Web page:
C5_W3_A1 Ex. 2

What that probably means is that you had changed one of the cells, but had not executed it by actually running that cell. If you type new code into a function cell and then call that function without actually running that cell, it simply runs the old code. You have to actually click “Shift-Enter” on the changed cell or use the “Cell → Run” menu to get the new changed code added to the runtime image. Simply calling the function again runs the old code. Doing “Kernel → Restart” is one way to force things back into a consistent state, since you then need to run all the cells again. The other way would just be to click “Cell → Run All”.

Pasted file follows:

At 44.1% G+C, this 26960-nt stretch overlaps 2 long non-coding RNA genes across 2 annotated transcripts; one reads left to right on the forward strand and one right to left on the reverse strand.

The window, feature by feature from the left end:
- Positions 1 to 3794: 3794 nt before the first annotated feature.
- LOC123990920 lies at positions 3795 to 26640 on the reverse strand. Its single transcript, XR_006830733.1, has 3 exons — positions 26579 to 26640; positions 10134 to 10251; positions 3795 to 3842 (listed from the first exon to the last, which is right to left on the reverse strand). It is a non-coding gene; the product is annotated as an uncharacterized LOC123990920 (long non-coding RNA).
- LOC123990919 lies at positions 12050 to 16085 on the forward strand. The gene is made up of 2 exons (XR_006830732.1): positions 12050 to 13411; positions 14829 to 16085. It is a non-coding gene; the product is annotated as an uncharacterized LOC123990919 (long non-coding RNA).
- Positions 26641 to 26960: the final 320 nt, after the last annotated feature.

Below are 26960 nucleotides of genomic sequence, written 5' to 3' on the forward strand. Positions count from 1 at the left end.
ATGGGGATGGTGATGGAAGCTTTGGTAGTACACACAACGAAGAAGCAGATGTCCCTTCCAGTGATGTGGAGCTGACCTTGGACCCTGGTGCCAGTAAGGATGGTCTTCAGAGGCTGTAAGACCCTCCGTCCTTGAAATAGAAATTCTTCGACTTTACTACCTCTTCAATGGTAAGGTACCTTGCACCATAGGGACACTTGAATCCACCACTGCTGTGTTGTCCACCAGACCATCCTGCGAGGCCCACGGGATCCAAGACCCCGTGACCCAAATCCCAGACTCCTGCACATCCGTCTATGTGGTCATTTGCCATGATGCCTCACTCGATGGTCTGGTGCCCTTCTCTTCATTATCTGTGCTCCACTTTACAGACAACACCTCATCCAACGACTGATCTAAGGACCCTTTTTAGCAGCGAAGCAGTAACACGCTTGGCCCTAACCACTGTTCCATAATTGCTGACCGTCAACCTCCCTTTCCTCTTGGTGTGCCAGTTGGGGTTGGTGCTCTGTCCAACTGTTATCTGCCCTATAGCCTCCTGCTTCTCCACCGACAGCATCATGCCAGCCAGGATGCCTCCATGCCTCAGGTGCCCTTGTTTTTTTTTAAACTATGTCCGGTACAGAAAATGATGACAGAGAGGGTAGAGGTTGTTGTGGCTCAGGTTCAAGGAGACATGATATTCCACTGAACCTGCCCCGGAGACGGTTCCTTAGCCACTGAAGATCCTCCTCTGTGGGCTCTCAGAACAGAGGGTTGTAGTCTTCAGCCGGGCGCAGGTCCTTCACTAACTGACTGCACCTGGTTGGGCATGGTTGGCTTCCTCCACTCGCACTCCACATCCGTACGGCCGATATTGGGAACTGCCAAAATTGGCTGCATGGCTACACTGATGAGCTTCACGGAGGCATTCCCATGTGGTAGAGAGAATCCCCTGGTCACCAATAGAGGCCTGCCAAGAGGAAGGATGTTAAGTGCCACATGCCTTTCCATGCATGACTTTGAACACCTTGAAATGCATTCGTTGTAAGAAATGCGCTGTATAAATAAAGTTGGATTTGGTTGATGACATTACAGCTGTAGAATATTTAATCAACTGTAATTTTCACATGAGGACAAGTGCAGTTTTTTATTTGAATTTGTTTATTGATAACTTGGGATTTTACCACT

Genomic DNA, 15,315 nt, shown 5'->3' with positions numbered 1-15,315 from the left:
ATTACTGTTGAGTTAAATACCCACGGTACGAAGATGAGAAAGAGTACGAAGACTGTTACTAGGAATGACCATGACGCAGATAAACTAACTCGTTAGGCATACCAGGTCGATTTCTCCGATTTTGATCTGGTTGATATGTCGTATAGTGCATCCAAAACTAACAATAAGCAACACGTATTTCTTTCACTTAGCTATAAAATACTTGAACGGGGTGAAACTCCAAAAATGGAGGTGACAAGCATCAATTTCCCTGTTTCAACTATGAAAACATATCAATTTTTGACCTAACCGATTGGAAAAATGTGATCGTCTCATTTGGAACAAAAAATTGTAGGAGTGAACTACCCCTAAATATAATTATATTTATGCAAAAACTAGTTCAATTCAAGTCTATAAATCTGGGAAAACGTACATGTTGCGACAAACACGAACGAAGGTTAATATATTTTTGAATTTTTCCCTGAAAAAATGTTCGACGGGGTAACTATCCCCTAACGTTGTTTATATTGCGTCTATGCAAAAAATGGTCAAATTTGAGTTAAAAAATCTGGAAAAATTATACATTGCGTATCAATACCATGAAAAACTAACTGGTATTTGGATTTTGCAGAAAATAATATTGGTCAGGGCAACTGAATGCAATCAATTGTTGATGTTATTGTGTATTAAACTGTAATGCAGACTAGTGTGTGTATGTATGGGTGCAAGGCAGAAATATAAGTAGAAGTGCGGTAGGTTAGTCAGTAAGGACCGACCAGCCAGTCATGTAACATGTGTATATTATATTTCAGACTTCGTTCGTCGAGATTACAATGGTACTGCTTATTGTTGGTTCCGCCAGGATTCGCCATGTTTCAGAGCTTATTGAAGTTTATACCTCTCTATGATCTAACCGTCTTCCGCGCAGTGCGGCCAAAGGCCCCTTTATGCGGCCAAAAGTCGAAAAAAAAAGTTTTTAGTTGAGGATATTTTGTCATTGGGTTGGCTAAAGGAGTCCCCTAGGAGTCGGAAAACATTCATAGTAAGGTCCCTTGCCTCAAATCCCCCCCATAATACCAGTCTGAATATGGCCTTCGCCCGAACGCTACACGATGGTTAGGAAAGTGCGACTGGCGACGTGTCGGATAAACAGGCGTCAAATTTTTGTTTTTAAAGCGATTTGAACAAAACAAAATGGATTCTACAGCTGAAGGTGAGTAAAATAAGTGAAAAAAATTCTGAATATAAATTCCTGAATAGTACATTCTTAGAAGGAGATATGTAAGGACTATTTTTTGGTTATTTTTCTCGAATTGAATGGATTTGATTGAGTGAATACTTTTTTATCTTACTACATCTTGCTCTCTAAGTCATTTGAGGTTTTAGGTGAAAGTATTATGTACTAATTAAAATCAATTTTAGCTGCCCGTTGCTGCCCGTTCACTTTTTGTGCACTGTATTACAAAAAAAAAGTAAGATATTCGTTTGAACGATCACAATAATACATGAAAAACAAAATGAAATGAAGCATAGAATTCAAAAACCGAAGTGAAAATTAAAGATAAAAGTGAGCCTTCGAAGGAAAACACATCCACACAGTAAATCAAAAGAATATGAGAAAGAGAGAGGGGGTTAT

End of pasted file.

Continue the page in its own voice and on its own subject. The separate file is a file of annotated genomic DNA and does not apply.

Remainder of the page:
You can easily demonstrate this phenomenon to yourself. Pick a function that you know is correct. Then purposely break it: multiply one of the output values by 42 before the return statement. But DO NOT click “Shift-Enter” on the cell. Now run the test cell that checks that function and it still works, right? Then click “Shift-Enter” on the newly broken cell and then run the test cell again. Kaboom!

So the point is that you always need to be conscious of the current runtime state of the notebook. Doing “Kernel → Restart and Clear Output” followed by “Cell → Run All” or “Cell → Run All Above” is one good way to get everything back into a consistent state.